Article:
CIVICUS

MonitorTracking civic space

India

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Last updated on 29.11.2018 at 11:23

India-Overview

Although India’s many civil society organisations have until recently enjoyed an enabling operating environment, civic space is being increasingly constrained because of government interference with the freedoms of association, expression, and peaceful assembly.

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Women's rights come to the fore in India

Women's rights come to the fore in India

On 25th September 2018, Bollywood actor Tanushree Dutta alleged that she was sexually harassed by director-actor, Nana Patekar on a film set in 2008. Speaking on television, the actor recollected her struggle after the incident. The Tanushree Dutta interview, single-handedly sparked a #MeToo movement in India. Thousands of women took to social media to share their experiences of sexual harassment, assault, violence and sexual violence.

Association

#MeToo Reaches India

On 25th September 2018, Bollywood actor Tanushree Dutta alleged that she was sexually harassed by director-actor, Nana Patekar on a film set in 2008. Speaking on television, the actor recollected her struggle after the incident. The Tanushree Dutta interview, single-handedly sparked a #MeToo movement in India. Thousands of women took to social media to share their experiences of sexual harassment, assault, violence and sexual violence. 

The ensuing movement sparked a discussion about harassment and gender equality in India. As more and more women shared their stories, the scandal engulfed politicians, media workers and actors. The movement has also shone a spotlight on minority women's rights in India. Women's rights groups claim that the majority of stories reaching the mainstream are from non-Dalit women. While the #MeToo movement has broken the culture of silence among women, some activists claim the movement could be enhanced by including Dalit women's experiences. In particular, activists highlighted that Dalit women suffer the intersectional impact of caste and gender in Indian society.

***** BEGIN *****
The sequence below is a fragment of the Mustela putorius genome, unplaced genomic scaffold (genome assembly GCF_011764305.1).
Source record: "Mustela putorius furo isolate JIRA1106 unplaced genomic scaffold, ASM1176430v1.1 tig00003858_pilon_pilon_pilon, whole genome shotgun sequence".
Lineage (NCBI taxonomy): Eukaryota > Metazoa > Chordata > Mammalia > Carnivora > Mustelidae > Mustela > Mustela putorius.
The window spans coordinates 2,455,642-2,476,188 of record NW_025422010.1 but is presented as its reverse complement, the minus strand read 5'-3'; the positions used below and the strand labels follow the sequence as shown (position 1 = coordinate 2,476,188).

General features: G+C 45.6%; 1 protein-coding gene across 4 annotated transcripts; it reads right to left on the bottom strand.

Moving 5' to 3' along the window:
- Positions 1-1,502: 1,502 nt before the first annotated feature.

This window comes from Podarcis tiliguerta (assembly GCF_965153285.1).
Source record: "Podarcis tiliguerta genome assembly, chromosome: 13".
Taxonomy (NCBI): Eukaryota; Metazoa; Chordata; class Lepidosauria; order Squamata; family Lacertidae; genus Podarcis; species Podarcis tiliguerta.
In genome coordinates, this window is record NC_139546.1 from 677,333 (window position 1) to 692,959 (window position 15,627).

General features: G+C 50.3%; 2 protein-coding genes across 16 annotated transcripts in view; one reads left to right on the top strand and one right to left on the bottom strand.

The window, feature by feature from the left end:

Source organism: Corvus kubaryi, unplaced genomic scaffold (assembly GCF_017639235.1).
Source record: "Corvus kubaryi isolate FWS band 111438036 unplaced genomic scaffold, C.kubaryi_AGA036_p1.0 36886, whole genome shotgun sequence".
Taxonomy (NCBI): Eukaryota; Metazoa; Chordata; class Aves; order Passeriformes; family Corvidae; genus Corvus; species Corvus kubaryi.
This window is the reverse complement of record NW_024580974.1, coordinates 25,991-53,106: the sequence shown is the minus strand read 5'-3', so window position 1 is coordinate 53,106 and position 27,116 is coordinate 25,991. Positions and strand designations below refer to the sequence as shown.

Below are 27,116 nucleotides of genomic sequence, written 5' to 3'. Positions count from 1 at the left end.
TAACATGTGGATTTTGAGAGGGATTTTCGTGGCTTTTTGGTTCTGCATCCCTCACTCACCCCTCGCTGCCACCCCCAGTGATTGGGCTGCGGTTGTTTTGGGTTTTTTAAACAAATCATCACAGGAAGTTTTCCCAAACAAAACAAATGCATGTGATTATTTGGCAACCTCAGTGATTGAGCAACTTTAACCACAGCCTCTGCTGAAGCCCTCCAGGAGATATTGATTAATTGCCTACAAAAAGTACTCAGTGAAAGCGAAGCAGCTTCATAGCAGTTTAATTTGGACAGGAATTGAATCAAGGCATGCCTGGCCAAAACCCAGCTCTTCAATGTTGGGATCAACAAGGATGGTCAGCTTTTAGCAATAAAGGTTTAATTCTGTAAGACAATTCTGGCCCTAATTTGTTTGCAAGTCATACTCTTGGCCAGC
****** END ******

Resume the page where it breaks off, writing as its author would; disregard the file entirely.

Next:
Killing of Right To Information (RTI) Activist

As previously documented by the CIVICUS Monitor, the murder of RTI activists in India has been a cause for grave concern. In early September 2018, another RTI activist was brutally murdered in Himachal Pradesh. Kedar Singh Jindan was killed at a remote location in Sirmaur district, after being assaulted and killed by being repeatedly run over by a car. Jindan, a local activist working to promote the rights of marginalised communities, gained prominence after uncovering a corruption scandal involving a local politician. The scandal saw the fraudulent mis-allocation of funds designed to help families below the poverty line. His death marks the 73rd RTI activist to be murdered in India since 2005.

Although police initially dismissed the case as a road traffic accident, a murder enquiry was subsequently opened into Jindan's murder. Three people were later arrested in connection with his death. In addition, Jindan's family have called for the nationally focussed Central Bureau of Investigation (CBI) to initiate an investigation into his murder.

Peaceful Assembly